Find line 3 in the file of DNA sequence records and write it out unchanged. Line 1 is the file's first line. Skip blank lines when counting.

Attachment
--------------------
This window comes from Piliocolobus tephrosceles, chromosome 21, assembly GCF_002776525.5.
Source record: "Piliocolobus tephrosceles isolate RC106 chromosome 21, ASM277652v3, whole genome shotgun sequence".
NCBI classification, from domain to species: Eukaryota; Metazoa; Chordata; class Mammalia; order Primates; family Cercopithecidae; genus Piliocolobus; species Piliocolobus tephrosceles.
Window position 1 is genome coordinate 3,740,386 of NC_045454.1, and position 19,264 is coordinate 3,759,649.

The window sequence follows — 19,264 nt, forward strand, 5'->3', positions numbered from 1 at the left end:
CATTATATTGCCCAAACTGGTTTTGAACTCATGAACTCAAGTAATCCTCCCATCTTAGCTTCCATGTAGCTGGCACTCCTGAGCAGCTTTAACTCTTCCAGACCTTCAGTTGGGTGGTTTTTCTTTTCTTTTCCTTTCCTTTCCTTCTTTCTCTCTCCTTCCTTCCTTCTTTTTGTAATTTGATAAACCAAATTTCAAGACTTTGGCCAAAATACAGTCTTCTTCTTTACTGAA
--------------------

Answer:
NCBI classification, from domain to species: Eukaryota; Metazoa; Chordata; class Mammalia; order Primates; family Cercopithecidae; genus Piliocolobus; species Piliocolobus tephrosceles.